C++ writing int to binary file

Charles Curley charlescurley at charlescurley.com
Tue Apr 28 15:48:26 MDT 2009


On Tue, 28 Apr 2009 15:04:04 -0600
Bryan Sant <bryan.sant at gmail.com> wrote:

> On Tue, Apr 28, 2009 at 2:35 PM, Nicholas Leippe <nick at leippe.com>
> wrote:
> > On Tue Apr 28 2009 14:29:43 Sasha Pachev wrote:
> >> The issue in the post and the question about & got me thinking.
> >> With the arrival of more powerful hardware which made possible the
> >> existence of Java-like languages  where the internals of the CPU
> >> architecture are deeply hidden, we've gained something but I think
> >> we've lost something as well. It is good for the programmer to be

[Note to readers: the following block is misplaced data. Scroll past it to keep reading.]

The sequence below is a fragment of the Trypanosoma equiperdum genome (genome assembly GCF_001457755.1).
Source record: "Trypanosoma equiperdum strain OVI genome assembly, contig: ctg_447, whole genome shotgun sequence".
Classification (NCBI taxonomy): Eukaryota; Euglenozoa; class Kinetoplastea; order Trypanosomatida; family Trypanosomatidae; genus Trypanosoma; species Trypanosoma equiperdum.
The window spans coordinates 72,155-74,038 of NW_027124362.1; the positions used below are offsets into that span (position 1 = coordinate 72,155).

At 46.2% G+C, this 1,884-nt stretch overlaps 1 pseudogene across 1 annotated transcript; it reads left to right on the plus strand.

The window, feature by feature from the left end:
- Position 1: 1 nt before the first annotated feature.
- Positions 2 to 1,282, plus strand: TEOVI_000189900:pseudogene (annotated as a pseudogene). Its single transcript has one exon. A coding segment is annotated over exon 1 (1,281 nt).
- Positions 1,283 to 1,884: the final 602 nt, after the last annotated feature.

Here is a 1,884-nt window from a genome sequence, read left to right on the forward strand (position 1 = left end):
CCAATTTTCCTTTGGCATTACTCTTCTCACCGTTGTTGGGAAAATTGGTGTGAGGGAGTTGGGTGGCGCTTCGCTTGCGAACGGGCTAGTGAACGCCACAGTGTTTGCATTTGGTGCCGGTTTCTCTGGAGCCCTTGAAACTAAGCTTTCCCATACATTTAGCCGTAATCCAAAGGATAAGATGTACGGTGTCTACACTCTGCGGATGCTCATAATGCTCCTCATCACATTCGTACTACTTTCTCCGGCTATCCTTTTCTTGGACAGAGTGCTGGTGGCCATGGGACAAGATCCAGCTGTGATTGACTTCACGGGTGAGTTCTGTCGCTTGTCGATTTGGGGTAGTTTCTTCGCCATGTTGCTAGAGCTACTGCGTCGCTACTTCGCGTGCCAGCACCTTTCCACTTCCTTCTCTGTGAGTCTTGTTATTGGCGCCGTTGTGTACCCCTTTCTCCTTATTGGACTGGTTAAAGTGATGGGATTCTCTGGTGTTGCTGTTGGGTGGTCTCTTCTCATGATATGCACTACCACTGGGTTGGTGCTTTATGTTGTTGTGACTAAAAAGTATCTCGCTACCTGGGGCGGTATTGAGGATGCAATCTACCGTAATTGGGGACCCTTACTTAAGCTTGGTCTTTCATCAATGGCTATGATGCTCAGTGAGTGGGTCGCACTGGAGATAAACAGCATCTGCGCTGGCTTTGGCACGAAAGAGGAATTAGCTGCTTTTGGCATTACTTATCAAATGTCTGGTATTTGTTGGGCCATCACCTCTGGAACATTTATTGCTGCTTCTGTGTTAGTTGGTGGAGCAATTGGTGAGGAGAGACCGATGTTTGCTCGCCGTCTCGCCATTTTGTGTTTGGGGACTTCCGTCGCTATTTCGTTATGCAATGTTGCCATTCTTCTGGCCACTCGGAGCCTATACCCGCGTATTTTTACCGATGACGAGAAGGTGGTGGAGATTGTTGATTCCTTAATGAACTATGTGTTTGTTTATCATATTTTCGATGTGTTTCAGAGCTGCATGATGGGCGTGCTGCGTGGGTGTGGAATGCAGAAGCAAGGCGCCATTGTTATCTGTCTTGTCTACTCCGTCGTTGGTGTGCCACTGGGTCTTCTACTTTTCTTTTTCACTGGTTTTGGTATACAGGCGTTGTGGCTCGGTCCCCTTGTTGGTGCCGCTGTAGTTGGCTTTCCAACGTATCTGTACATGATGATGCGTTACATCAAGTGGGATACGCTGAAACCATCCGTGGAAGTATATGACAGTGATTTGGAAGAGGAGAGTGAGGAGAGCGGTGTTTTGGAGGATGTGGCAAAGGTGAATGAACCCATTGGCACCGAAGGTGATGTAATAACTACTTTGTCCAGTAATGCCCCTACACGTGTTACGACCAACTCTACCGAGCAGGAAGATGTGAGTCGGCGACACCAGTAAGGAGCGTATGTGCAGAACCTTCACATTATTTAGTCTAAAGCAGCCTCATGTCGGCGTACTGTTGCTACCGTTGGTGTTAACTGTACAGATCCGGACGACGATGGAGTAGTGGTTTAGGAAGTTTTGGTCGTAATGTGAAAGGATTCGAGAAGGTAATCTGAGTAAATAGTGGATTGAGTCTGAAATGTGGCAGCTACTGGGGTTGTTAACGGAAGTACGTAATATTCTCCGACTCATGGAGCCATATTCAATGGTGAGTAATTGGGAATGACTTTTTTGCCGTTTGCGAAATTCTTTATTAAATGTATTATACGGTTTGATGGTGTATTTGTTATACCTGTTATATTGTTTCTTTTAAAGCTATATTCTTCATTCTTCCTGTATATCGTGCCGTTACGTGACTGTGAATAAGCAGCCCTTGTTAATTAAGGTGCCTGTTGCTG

> >> close to the  hardware enough to feel some of the stress that his
> >> code puts on it. C++ is a good language to learn even if you never
> >> program in it for a job.
> >
> > I totally agree with the reasoning, and feel that assembly should
> > be a requirement simply for the understanding it provides. You
> > think differently when programming in any language once you've
> > learned assembly and consider what's happening underneath.
> 
> I agree to both.  Writing the same application in asm, C, C++, Java,
> and Python would be an excellent exercise for students of the craft
> IMHO.

I'll agree to learning the languages.

As for doing the same exercise in all five, I think not. But students,
having learned those five, will appreciate the variety of tools when
you tell them, "OK, your assignment for next week is to select a
language in which to write a GUI front end for passwd, a web framework,
and a battery charger; and explain your reasoning."

> 
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